Project title: Karara Minesite Rehabilitation Research Project
Dates: 2014 - 2019
Funding: Karara Mining Limited
Location: Mt Karara, 70 km E of Morawa, approximately 400 km NE of Perth
- characterisation of rehabilitation substrates
- identification and classification of suitable plant communities
- understanding patterns of water movement in soils
- returning native species to reconstructed soils
- determining rehabilitation trajectory
Tailings are a fine-particulate material consisting mainly of silica that is produced in large quantities during the processing of magnetite ore. Traditionally, tailings are managed in a wet, slurry-like state, stored in large tailings dams. However, in semi-arid environments water can be a scarce and limiting factor for remote operations.
In the dry Midwest of Western Australia, iron ore miners Karara Mining Limited (KML) have adopted a novel method of tailings production, with a dewatered dry stack tailings storage facility being operated at their Mt Karara minesite east of Geraldton. This project focuses on the rehabilitation of the tailings storage facility at Karara, with specific focus on four key research areas:
- Characterisation of the key physical, chemical, hydrological, and biological attributes of dry stack tailings;
- Identification of suitable plant communities for the rehabilitation environment;
- Understanding the patterns of water distribution both in natural soils and in the tailings material;
- Determining best-practice approaches to monitoring the trajectory of rehabilitation.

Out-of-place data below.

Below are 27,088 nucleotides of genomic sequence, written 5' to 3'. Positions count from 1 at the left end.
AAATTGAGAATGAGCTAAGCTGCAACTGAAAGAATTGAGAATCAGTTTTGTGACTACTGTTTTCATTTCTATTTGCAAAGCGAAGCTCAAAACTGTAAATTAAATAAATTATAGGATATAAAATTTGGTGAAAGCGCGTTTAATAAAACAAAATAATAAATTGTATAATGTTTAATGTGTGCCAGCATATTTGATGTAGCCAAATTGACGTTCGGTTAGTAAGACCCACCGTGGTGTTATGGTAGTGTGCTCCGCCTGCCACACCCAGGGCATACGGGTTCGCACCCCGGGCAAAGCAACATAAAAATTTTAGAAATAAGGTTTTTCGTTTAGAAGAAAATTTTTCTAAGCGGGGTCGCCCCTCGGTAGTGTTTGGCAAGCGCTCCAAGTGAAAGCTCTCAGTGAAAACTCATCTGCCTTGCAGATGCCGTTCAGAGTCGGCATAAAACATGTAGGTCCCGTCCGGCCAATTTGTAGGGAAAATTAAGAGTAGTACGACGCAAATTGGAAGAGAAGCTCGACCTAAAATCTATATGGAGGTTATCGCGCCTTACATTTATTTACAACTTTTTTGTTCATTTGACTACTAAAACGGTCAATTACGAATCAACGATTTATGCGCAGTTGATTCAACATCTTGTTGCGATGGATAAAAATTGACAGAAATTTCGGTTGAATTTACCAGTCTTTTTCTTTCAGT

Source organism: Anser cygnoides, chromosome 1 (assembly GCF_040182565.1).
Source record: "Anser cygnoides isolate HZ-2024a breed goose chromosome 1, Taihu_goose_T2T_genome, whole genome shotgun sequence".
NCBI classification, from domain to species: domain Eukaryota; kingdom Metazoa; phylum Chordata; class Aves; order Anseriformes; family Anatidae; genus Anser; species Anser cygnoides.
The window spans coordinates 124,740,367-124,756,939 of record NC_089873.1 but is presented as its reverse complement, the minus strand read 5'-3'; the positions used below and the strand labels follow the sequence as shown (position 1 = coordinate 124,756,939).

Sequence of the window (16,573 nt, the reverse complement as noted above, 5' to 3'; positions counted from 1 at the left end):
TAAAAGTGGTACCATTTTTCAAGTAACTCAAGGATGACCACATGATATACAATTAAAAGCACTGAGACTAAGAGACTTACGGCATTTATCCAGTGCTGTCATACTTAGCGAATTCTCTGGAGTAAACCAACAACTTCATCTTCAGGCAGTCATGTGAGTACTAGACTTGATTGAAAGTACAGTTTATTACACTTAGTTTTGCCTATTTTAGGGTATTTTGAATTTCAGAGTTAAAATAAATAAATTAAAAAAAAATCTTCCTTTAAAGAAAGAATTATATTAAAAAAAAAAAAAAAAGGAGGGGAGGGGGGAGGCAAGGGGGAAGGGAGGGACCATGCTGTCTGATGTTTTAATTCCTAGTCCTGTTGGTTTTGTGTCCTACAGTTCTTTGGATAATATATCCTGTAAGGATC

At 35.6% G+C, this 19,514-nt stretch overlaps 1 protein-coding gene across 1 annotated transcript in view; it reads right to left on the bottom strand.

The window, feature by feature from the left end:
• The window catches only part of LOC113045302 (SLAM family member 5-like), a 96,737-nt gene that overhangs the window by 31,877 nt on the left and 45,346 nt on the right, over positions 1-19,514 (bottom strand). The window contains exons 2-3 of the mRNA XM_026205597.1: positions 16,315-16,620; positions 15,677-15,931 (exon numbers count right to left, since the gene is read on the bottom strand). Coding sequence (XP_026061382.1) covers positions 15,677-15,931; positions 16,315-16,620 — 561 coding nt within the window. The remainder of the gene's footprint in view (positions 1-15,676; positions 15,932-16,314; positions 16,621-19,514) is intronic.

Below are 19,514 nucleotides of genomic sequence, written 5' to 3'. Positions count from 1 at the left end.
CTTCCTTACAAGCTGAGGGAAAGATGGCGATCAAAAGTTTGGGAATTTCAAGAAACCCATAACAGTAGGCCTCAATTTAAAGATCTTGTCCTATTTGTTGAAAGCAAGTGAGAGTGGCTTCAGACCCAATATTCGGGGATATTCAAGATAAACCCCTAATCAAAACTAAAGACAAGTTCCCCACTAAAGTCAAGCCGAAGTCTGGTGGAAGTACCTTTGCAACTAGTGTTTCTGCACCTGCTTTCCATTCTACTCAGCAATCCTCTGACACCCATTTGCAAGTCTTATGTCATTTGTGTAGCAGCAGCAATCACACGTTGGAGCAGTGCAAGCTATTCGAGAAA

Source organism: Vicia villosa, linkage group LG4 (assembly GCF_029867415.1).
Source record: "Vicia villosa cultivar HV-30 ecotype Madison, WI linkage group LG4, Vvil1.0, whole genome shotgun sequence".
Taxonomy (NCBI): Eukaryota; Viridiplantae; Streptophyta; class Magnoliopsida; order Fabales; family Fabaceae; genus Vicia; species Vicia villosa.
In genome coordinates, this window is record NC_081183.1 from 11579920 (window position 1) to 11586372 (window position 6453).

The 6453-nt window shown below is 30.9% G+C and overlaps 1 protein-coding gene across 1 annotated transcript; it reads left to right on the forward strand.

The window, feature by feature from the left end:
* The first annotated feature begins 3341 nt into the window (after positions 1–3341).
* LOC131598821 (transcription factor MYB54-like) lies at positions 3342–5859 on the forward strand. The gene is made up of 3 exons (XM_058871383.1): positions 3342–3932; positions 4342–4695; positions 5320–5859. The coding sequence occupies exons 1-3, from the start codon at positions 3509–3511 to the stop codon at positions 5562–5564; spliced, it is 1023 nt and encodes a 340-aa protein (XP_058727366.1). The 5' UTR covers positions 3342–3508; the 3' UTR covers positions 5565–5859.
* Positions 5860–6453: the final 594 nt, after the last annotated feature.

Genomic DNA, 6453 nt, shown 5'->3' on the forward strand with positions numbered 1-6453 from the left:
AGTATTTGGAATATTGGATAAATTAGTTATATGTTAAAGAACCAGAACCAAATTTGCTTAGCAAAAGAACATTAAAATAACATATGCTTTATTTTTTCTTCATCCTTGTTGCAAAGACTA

This research program focuses on the application of best-practice restoration methods to a novel rehabilitation substrate, and is directed by the philosophy that the simplest way to recreate biodiverse plant communities is to create rehabilitated communities that match the environmental conditions of the site. Native plants differ in the environmental attributes that limit their natural occurrence, the traits that define this interaction with the environment, and their reproductive and dispersive capacity. Understanding these differences, as well as the hydrological, biological, and physic-chemical characteristics of the rehabilitation environment, provides a way to optimise the selection of plant species to develop persistent, self-sustaining communities.
The physical, chemical, and particularly hydrological properties of waste dumps differ markedly from undisturbed natural substrates, and may be challenging for plant growth and native plant community establishment. In arid and semi-arid environments, water availability is a key factor limiting plant growth and survival. Examining the water status and patterns of water use of plants in intact systems can identify the periods, seasons, and conditions under which plants function, and those under which they become stressed. Reconstructing substrates with hydrologically suitable conditions is an essential step in ensuring successful rehabilitation of species-rich local plant communities.
Monitoring the development of natural communities, assessing their ability to become self-sustaining, and determining trajectory towards rehabilitation success is difficult given the time-frame required to demonstrate sustainability in plant communities. A key aspect of this study involves the development and optimisation of rehabilitation monitoring techniques that provide a snap-shot of rehabilitation trajectory, such as plant-level indicators of performance, reproductive and recruitment capacity, and resilience to seasonality and climatic change.
Dr Adam Cross, Dmitri Ivanov, Dr Jason Stevens, Prof Kingsley Dixon
University of Western Australia